WASHINGTON - President Barack Obama will try to repair America's tarnished image in the Muslim world on Thursday, as he looks to mobilize support for restarting Middle East peacemaking and thwarting Iran's nuclear ambitions.

In a highly anticipated speech in Cairo, Obama will reach out to the world's more than 1 billion Muslims, seeking to chart a new path in U.S.-Muslim relations that were badly damaged by the Bush administration's global war on terror.

I want to use the occasion to deliver a broader message about how the United States can change for the better its relationship with the Muslim world, Obama said last week after meeting Palestinian President Mahmoud Abbas in Washington.

But analysts say Obama will be trying to win over Muslims in the Middle East, where he faces some of his biggest foreign policy challenges, from the Iraq war and the nuclear standoff with Iran to the Palestinian-Israeli conflict.

The U.S.-led invasions of Afghanistan and Iraq, the treatment of prisoners at the U.S. military prison at Guantanamo and Abu Ghraib prison in Iraq, and the Bush administration's perceived bias in favor of Israel stoked anti-American sentiment in the region and fueled terrorism.

The best he could hope to accomplish is move Arab public opinion about the United States and make it easier for their governments to work with (Washington). We need it for our general influence in the area, said Elliott Abrams, a senior fellow at the Council on Foreign Relations who served in senior foreign policy positions under two Republican presidents.

The speech comes at a time when Obama is seeking to build an alliance of moderate Muslim nations to pressure Iran to stop uranium enrichment, which Washington fears is a cover to build atomic weapons but Tehran says is for peaceful purposes. He also needs their support for renewed U.S.-led efforts to seek a two-state solution to the Palestinian-Israeli conflict.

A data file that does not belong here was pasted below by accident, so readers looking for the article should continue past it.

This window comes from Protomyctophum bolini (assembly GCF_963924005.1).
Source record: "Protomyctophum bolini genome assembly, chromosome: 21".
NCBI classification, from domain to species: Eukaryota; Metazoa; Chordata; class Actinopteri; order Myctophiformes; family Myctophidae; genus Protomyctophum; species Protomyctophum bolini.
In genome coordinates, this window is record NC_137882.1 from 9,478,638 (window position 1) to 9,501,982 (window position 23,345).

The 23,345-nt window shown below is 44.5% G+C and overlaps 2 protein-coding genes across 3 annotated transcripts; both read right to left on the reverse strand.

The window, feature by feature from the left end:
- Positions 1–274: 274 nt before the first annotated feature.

His administration has embraced a proposal by Saudi Arabia that offers Israel normal ties with all Arab states in return for a full withdrawal from the lands it seized in the 1967 Middle East war, creation of a Palestinian state and a just solution to the Palestinian refugee problem.

It will likely feature in Obama's talks with Saudi King Abdullah in Riyadh on Wednesday on his way to Egypt,

How the United States addresses the conflict is how citizens of the region are likely to regard the United States, said Steve Grand, an expert on U.S.-Islamic relations at the Brookings Institution. That more than anything binds Muslims into what many call the Muslim world.

Obama spent last week working with aides to craft the speech, which he has said will address the Palestinian-Israeli question, but possibly not in the detail that many Muslims would like. The White House has already dismissed speculation he will unveil a new Middle East peace initiative.


But Muslims are looking for Obama to move beyond rhetorical flourishes to tell them how he plans to improve relations and to what extent he embraces former President George W. Bush's drive for democracy in a region rife with authoritarian governments.

He has been great at a rhetorical level, but he has to provide details about what the United States is going to concretely do to reach out to the Muslim world, Grand said.

Diaa Rashwan, an analyst at Cairo's Ahram Center for Political and Strategic Studies, is more skeptical.

He will speak only in general terms to give the impression that America is not the enemy of the Arab and Muslim world. He will not be specific, Rashwan said.

But just as important as what Obama says is where he is giving the speech.

By choosing Egypt, one of only two Arab states to sign a peace deal with Israel and a longtime strategic ally of Washington in the region, Obama is sending an important signal on his commitment to reviving stalled Middle East peace talks, said Daniel Brumberg of the U.S. Institute of Peace.

The choice of Cairo is the message, Brumberg said.

Obama will have to tread carefully in his speech to avoid the appearance that he is endorsing President Hosni Mubarak, whose government is accused of having a poor human rights record and of cracking down on political opponents.

Former U.S. Secretary of State Condoleezza Rice famously angered the Egyptian government when she gave a speech in Egypt in 2005 in which she targeted its human rights record.

Obama administration officials said Obama would not hesitate to raise civil society and democracy issues in talks with Mubarak, while his speech would address the full range of issues such as the importance of prosperity and freedom.

The White House has also defended the choice of Cairo, saying the speech is more important than the location.

Obama will deliver the speech at Cairo University in an event co-hosted by al-Azhar University, the chief center of Islamic and Arabic learning in the world. Invitees will include Egyptian political actors, the administration officials said, while declining to say whether opposition and human rights activists would be among them.